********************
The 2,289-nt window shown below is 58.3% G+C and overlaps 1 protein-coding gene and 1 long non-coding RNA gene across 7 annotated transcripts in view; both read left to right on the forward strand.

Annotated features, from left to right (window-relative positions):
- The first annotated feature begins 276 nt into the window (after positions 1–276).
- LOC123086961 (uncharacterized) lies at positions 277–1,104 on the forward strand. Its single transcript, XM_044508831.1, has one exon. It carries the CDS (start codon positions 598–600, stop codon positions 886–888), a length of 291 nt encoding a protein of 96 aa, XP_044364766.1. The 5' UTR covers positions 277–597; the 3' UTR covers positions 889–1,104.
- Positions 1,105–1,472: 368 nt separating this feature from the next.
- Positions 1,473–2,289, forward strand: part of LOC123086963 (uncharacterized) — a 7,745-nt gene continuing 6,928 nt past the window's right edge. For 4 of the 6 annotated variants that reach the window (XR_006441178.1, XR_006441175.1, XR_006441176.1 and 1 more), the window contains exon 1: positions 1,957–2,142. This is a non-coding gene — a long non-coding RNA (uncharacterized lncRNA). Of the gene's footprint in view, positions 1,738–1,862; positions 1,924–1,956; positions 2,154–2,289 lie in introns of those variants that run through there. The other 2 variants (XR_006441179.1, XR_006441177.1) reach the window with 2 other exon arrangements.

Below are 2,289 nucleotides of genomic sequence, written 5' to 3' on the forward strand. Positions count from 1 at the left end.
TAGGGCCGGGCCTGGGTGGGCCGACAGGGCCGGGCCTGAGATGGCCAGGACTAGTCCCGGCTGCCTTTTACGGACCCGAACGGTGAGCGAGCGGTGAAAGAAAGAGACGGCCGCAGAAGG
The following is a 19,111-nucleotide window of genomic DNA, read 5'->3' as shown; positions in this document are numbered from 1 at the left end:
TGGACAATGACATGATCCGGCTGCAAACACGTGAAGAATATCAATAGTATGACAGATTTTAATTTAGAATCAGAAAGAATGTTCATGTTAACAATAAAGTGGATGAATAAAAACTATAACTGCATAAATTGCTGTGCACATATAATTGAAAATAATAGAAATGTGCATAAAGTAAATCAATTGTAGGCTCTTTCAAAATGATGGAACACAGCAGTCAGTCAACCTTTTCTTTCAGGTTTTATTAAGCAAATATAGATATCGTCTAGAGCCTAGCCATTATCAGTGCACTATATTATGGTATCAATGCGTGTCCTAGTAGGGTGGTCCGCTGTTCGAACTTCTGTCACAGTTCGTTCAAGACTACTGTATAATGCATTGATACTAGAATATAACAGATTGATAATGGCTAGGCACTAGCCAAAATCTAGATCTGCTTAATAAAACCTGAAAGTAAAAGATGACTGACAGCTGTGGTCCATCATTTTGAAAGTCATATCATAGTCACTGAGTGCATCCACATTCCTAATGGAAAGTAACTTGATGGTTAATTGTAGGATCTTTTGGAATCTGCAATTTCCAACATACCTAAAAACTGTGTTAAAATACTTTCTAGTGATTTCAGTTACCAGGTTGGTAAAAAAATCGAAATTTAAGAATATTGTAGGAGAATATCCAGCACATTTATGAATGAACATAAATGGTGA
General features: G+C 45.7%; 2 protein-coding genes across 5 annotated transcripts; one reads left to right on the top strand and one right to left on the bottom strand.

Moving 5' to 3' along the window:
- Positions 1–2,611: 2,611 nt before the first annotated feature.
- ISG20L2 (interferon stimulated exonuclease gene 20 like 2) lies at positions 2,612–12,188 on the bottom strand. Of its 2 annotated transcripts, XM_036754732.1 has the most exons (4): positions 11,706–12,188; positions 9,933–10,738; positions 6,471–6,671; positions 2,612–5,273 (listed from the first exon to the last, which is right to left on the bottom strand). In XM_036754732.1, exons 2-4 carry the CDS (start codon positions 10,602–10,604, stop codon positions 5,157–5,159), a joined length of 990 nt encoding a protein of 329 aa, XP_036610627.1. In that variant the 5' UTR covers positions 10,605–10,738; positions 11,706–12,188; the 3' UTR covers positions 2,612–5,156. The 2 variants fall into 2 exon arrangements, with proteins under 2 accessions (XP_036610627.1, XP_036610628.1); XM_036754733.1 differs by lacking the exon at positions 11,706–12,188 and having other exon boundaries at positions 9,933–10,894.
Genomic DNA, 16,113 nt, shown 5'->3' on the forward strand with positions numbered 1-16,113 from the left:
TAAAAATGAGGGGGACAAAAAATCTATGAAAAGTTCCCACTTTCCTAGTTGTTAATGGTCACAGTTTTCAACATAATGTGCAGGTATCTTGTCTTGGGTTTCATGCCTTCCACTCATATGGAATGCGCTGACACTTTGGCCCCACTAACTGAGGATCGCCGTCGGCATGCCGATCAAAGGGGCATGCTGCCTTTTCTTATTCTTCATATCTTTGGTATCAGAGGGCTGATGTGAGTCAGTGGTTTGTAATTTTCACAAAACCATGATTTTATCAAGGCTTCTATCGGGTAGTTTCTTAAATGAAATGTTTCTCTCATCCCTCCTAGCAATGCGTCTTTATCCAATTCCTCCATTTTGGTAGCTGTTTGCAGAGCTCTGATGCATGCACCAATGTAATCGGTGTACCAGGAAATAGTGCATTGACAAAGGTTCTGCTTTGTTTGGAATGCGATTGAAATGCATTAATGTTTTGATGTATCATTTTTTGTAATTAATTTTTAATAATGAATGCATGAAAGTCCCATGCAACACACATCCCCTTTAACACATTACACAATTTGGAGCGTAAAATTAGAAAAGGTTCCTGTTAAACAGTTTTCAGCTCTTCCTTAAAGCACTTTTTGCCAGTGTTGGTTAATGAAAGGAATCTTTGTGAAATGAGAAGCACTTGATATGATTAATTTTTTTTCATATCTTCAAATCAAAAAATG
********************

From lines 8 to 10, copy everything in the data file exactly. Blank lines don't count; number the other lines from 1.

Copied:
TAGGGCCGGGCCTGGGTGGGCCGACAGGGCCGGGCCTGAGATGGCCAGGACTAGTCCCGGCTGCCTTTTACGGACCCGAACGGTGAGCGAGCGGTGAAAGAAAGAGACGGCCGCAGAAGG
The following is a 19,111-nucleotide window of genomic DNA, read 5'->3' as shown; positions in this document are numbered from 1 at the left end:
TGGACAATGACATGATCCGGCTGCAAACACGTGAAGAATATCAATAGTATGACAGATTTTAATTTAGAATCAGAAAGAATGTTCATGTTAACAATAAAGTGGATGAATAAAAACTATAACTGCATAAATTGCTGTGCACATATAATTGAAAATAATAGAAATGTGCATAAAGTAAATCAATTGTAGGCTCTTTCAAAATGATGGAACACAGCAGTCAGTCAACCTTTTCTTTCAGGTTTTATTAAGCAAATATAGATATCGTCTAGAGCCTAGCCATTATCAGTGCACTATATTATGGTATCAATGCGTGTCCTAGTAGGGTGGTCCGCTGTTCGAACTTCTGTCACAGTTCGTTCAAGACTACTGTATAATGCATTGATACTAGAATATAACAGATTGATAATGGCTAGGCACTAGCCAAAATCTAGATCTGCTTAATAAAACCTGAAAGTAAAAGATGACTGACAGCTGTGGTCCATCATTTTGAAAGTCATATCATAGTCACTGAGTGCATCCACATTCCTAATGGAAAGTAACTTGATGGTTAATTGTAGGATCTTTTGGAATCTGCAATTTCCAACATACCTAAAAACTGTGTTAAAATACTTTCTAGTGATTTCAGTTACCAGGTTGGTAAAAAAATCGAAATTTAAGAATATTGTAGGAGAATATCCAGCACATTTATGAATGAACATAAATGGTGA